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 » Full Dark, No Stars - Stephen King's new novella questions mankind's ability to trust others.
[02.21.2011 by Bridget Doyle]

MUSIC

 » The Top 30 Albums of 2010 - Fashionably, fabulously late, our favorite music (and believe me, there was a LOT) of 2010, the year that some have called the best year for music ever. And only some of those fools work here. Plenty of usual suspects, lots of ties and a few surprises that I won't spoil, including our unexpected #1.
[12.24.2010 by The LAS Staff]

MUSIC

 » Live: Surfer Blood/The Drums at Lincoln Hall, Chicago, IL - Remember when Weezer used to put together records that you could sing along to and rock out to? That's what Surfer Blood's show was like!
[11.04.2010 by Cory Tendering]

Music Reviews

Screaming Females - Castle Talk
»Screaming Females
Castle Talk
Don Giovanni
Trent Reznor & Atticus Ross - The Social Network [Original Soundtrack]
»Trent Reznor & Atticus Ross
The Social Network [Original Soundtrack]
The Null Corporation
Deerhunter - Halcyon Digest
»Deerhunter
Halcyon Digest
4AD
No Age - Everything in Between
»No Age
Everything in Between
Sub Pop
Robyn - Body Talk Pt. 1/ Body Talk Pt. 2
»Robyn
Body Talk Pt. 1/ Body Talk Pt. 2
Konichiwa
The Walkmen - Lisbon
»The Walkmen
Lisbon
Fat Possum
Engine Down
Engine Down
Lookout! Records

Rating: 5.5/10 ?


October 1, 2004
If you were to string together the best tracks form each of Engine Down's albums, it would make a heck of a mix. It's not that their entire discs aren't good - they most definitely are - it's just that their standouts leap directly out of context. A handful of songs on each of their releases are undeniably special.

Engine Down may be the band's attempt at a cohesive album of standouts, and undoubtedly, it is their most radio-friendly effort to date. In fact, the goal to connect with a larger audience is even listed on their press sheet. Through this pronouncement of vision, however, the band seems to have lost quite a bit of its edge. One has to wonder if this release is self-titled so that Suburban Kid X thinks he stumbled on to something new. As bitter as that may sound, I wouldn't go as far to say that Engine Down "sold out," per se, just fit themselves into a niche.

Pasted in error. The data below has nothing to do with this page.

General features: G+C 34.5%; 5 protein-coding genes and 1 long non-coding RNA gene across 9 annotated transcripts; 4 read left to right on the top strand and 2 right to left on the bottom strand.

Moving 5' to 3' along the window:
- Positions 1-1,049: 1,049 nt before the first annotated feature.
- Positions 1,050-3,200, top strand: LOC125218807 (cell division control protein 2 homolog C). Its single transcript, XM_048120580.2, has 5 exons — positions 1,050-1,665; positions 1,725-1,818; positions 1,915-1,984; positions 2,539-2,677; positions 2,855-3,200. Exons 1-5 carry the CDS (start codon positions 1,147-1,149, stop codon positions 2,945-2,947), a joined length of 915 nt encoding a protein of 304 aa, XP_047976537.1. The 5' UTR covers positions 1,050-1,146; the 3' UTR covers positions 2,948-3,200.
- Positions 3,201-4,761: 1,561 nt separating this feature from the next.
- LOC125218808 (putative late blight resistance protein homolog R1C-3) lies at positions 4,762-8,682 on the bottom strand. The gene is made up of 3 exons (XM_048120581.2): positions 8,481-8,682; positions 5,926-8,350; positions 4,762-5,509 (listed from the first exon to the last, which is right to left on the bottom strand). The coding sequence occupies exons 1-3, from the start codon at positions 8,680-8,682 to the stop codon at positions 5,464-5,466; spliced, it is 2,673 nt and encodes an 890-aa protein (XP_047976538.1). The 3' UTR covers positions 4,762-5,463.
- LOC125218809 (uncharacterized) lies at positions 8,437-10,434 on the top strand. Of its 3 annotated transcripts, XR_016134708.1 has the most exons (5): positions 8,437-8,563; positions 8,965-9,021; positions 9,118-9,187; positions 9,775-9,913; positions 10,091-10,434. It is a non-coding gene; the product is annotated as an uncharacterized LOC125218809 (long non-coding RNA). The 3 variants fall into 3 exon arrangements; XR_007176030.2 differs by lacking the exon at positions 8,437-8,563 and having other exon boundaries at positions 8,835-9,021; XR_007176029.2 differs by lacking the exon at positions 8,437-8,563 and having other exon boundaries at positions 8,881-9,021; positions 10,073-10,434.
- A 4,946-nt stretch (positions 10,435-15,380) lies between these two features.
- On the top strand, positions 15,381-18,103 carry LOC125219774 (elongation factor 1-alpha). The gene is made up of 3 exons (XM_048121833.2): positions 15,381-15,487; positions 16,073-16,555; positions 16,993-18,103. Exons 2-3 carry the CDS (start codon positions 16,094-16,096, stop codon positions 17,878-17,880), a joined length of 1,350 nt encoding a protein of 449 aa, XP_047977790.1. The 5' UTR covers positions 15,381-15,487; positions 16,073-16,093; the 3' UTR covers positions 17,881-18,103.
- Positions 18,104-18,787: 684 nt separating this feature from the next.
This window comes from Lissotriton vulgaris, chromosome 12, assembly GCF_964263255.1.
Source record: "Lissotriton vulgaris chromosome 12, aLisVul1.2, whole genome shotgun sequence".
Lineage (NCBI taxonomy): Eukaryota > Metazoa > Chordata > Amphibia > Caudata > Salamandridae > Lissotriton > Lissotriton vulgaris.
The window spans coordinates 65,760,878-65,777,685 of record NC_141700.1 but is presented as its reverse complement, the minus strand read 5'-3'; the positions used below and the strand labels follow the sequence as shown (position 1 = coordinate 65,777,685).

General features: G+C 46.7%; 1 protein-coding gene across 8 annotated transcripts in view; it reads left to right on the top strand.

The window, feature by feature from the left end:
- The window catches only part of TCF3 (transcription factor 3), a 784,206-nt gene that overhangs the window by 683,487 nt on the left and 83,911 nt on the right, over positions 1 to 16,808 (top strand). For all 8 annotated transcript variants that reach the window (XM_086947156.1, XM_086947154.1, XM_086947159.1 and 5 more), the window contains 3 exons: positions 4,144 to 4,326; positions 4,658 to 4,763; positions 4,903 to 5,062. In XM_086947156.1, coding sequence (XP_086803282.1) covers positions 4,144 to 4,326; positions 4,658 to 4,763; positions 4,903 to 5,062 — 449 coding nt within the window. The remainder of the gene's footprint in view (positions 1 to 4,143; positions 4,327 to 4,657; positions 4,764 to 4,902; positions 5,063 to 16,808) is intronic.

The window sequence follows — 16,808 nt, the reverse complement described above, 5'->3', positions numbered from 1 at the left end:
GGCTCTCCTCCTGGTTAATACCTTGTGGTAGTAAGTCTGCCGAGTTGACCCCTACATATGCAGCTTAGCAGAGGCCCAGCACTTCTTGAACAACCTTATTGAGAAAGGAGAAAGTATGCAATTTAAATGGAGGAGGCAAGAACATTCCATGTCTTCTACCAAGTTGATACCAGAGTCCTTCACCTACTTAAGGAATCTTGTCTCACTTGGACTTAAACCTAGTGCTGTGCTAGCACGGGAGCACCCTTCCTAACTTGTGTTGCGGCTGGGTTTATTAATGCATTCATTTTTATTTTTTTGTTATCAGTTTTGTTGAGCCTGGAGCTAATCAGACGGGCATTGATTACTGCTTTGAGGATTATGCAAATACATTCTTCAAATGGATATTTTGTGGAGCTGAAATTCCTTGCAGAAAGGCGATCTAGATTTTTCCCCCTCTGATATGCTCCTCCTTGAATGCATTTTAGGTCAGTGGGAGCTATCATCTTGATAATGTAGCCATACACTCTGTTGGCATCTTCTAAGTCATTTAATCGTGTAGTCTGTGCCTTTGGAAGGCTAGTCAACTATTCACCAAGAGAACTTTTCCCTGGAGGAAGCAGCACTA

One plain fact remains in the forefront: Engine Down has Sparta written all over it. While the minor chord, nasal singing that has helped found the band's fanbase is still present and familiar, their mainstream poppiness is new. As a long time fan, I refuse to believe they're another pop band like Taking Back Sunday (see "Cover"), even if they sound like it.

Know that there are moments of brilliance here, even if for perceptively different reasons. The snap-tight drumming of Shelby Cinca is still a marvel to behold, and their ability to switch up angular noise at a moment's notice is still overpowering. Tracks such as "Control Group," "In Turn" and "Et Cetera" realign them with their former sound. The slow, spacey "In Turn" even teases fans like me with the line, "One more second and I come back to life." In that instant, the building momentum finally breaks and returns Engine Down to their trademark sound. It is a stark and brooding track that will surprise those only hearing their former format for the first time - It is my hope that these fledgling followers don't immediately reach for the fast forward button.

Take also the spooky, cinematic outro, "Et Cetera," which rings through like a eulogy of the departed. Fittingly taking its place at the album's close, I can't help but speculate its placement in a summer blockbuster soundtrack like Godzilla or Spider-Man, once they become the hot young talent in the public eye.

Part of this complaint is unquestionably rooted in my getting older - I have less tolerance for what's popular these days. I realize this could be unfair, or that my projection of this Greater Mainstream Mission may just be some kind of transference on my part. I still can't shake the feeling, however, that the sudden mildness and radio palatability is blatant - that the end result of this album is exactly what they were gearing for, even if it's softened the band's bite.

The major pitfall of Engine Down is not that it takes the easy way out, it's that the songs are too shiny, bright and easy-to-swallow for a once sinister band. The instrumental interplay is still phenomenal; these could be certified Engine Down songs from any of their other albums, if only they didn't feel so normal.

Reviewed by Sarah Peters
A former music editor and staff writer for LAS, Sarah Peters recently disappeared. Perhaps one day she will surface again, who knows.

See other reviews by Sarah Peters

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